Evolutionary Paleontology

Research output: Chapter in Book/Report/Conference proceedingEntry for encyclopedia/dictionary


Much of the physical evidence for evolution comes from paleontology. Before the arrival of molecular genetics, fossils were just about the only evidence available that evolution had actually taken place, and some individual specimens have come to have iconic status for their role in confirming predictions of evolutionary theory (Archaeopteryx, Lucy, Tiktaalik, etc.) (Fig. 43.1 and Plate XXXIII). Darwin, of course, was very much interested in the fossil record, and indeed his geological and paleontological observations both during his Beagle voyage and afterward played a formative role in shaping his ideas about evolution (see Brinkman, Essay 4 in this volume). However, Darwin also worried a great deal about how the fossil evidence supported his theory of evolution; in Origin, he set aside an entire chapter to discuss the “imperfections” of the geological record, and in general it is fair to say he regarded the fossil record as a disappointment at best and a serious liability at worst. Darwin’s assessment of the fossil record, then, cast a long shadow over the subsequent development of the professional discipline of paleontology.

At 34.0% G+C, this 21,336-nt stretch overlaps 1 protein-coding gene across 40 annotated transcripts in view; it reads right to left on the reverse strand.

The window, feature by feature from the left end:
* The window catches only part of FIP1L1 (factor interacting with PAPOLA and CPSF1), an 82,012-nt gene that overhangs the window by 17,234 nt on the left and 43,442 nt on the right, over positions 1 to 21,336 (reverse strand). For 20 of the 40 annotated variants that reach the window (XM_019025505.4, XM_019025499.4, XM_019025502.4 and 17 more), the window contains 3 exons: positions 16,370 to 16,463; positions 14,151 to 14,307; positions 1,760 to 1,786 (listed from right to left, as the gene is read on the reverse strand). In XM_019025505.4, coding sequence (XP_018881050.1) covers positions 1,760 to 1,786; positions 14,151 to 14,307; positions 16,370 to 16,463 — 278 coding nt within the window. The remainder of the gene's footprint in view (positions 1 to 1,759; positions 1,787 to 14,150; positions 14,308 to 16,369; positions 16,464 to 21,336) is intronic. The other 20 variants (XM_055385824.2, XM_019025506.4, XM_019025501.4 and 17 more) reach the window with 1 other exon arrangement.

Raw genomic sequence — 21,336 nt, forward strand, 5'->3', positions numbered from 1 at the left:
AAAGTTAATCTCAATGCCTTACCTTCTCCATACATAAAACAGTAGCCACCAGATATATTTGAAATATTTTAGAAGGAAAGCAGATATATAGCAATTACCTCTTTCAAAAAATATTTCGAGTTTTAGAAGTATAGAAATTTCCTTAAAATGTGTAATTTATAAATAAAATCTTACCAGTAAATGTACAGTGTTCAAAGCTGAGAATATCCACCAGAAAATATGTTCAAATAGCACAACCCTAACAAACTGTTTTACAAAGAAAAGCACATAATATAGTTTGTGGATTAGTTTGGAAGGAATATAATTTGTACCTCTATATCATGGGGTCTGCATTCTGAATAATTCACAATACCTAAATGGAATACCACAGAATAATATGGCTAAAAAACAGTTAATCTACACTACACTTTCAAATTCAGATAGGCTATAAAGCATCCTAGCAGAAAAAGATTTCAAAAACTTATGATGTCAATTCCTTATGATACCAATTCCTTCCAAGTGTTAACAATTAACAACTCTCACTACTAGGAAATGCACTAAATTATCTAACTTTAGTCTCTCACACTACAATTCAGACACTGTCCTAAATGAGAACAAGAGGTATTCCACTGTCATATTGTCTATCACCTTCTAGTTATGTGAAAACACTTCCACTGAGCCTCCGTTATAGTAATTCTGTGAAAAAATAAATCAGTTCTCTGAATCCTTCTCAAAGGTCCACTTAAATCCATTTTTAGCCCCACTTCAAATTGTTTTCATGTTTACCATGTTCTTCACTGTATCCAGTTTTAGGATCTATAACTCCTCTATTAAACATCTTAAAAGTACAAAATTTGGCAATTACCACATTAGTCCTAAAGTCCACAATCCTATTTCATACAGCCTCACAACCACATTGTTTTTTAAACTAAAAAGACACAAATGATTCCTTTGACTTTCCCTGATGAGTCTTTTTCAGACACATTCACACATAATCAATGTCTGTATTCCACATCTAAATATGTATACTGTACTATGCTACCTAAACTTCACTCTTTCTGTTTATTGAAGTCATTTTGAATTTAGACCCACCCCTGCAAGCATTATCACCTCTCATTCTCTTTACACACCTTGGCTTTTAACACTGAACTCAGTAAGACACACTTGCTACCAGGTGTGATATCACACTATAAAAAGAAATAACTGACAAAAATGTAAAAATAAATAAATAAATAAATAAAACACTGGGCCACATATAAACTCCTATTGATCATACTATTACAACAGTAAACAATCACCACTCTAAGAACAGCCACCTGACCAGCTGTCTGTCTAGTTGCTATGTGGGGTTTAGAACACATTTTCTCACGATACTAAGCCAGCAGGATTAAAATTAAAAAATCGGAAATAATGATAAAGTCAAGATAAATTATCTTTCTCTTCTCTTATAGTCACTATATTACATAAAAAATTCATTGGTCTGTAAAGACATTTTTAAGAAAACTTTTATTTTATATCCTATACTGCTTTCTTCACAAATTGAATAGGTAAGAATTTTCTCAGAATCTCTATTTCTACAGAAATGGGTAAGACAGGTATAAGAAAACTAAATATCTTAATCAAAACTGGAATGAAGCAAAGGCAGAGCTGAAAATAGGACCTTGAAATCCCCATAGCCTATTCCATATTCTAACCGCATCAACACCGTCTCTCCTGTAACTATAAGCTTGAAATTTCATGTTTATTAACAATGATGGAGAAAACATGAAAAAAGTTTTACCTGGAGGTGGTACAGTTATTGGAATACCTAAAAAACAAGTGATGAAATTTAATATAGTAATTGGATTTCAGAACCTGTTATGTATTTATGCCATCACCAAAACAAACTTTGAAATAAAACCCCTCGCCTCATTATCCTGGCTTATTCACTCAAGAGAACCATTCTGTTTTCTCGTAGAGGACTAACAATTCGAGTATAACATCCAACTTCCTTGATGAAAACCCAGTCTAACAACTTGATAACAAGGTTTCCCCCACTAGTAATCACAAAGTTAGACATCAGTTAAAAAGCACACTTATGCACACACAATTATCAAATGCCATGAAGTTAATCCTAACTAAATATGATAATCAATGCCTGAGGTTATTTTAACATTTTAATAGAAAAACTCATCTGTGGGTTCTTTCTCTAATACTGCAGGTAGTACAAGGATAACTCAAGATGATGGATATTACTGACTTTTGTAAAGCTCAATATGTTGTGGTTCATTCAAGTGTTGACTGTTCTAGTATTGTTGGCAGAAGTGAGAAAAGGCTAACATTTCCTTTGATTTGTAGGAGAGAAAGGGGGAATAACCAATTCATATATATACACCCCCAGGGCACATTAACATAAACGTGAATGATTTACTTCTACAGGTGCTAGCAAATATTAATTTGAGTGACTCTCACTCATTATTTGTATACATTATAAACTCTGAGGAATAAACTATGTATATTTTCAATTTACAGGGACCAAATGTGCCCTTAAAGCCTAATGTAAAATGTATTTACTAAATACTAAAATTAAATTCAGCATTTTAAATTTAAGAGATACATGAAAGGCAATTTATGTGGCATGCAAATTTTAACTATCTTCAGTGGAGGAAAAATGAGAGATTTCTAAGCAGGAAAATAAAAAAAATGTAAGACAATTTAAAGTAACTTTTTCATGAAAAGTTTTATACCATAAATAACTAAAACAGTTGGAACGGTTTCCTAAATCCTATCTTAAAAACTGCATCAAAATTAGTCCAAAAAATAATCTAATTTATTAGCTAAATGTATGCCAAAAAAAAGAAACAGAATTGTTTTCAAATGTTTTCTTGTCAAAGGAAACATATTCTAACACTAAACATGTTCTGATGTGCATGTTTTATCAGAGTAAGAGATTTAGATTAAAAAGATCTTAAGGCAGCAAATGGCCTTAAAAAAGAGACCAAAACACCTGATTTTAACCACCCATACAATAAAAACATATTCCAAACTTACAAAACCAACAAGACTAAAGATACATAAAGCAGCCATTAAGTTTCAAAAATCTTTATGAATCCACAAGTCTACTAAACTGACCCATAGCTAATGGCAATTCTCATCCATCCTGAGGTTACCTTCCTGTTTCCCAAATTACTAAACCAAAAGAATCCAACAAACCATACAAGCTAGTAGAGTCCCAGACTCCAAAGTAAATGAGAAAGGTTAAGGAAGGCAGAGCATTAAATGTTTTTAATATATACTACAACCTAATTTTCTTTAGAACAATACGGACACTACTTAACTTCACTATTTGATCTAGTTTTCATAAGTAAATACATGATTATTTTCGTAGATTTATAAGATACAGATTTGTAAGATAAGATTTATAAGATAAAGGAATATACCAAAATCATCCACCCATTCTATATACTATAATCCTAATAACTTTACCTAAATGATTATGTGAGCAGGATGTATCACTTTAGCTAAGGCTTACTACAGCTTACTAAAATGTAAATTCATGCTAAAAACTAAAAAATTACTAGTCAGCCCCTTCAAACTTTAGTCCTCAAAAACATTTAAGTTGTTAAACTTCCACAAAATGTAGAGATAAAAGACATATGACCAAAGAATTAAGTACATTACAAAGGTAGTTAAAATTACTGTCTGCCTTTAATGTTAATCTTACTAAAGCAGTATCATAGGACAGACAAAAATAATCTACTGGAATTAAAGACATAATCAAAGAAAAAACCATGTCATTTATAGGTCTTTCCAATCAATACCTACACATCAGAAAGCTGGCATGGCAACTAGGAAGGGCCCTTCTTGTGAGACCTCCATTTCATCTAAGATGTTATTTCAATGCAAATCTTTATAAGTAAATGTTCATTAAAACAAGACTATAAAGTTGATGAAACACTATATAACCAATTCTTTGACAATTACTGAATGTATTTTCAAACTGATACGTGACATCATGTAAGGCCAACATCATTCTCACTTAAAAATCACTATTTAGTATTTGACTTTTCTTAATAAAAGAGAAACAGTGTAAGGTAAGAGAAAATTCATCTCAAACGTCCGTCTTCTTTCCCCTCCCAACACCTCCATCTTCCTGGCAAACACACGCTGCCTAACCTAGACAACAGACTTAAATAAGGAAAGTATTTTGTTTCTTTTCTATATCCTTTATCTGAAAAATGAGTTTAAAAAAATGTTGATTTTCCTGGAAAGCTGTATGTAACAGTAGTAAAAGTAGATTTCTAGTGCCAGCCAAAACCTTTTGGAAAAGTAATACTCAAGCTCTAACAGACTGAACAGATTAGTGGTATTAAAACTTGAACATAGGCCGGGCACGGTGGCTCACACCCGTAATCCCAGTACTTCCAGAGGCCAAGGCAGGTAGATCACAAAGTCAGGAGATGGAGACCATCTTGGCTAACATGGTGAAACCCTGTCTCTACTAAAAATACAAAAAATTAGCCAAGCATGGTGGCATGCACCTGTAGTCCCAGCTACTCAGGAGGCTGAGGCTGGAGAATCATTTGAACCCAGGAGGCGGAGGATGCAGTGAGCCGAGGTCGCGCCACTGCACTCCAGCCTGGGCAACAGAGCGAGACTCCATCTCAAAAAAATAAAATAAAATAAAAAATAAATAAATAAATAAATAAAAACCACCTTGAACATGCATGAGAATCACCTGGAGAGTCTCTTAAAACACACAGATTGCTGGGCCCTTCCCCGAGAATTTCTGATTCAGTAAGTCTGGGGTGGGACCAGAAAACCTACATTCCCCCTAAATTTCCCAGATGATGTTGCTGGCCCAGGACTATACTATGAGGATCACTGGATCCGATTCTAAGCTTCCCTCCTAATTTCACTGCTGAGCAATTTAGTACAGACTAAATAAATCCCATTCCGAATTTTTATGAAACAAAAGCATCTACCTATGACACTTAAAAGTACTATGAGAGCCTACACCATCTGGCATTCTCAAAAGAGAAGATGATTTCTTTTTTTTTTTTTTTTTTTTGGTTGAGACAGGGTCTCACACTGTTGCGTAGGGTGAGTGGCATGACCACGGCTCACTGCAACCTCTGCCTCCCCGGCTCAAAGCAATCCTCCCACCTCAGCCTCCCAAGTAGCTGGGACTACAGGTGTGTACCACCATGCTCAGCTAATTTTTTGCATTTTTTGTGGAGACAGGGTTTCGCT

Up until the time of the modern evolutionary synthesis in the 1940s, paleontology was generally regarded by biologists as a discipline suited mostly to the collection and description of empirical evidence – fossils – but not one that could make unique contributions to our understanding of the patterns and processes of evolution. In the mid-twentieth century, however, some paleontologists began to resist this “descriptive” label for their discipline and to promote an approach to the history of life and the fossil record that was explicitly theoretical and evolutionary. By the 1970s, this approach came to be known as “paleobiology,” and today it is one of the central viewpoints in the discipline.
Original languageEnglish (US)
Title of host publicationThe Cambridge Encyclopedia of Darwin and Evolutionary Thought
EditorsMichael Ruse
PublisherCambridge University Press
ISBN (Print)9781139026895
StatePublished - 2013


Dive into the research topics of 'Evolutionary Paleontology'. Together they form a unique fingerprint.

Cite this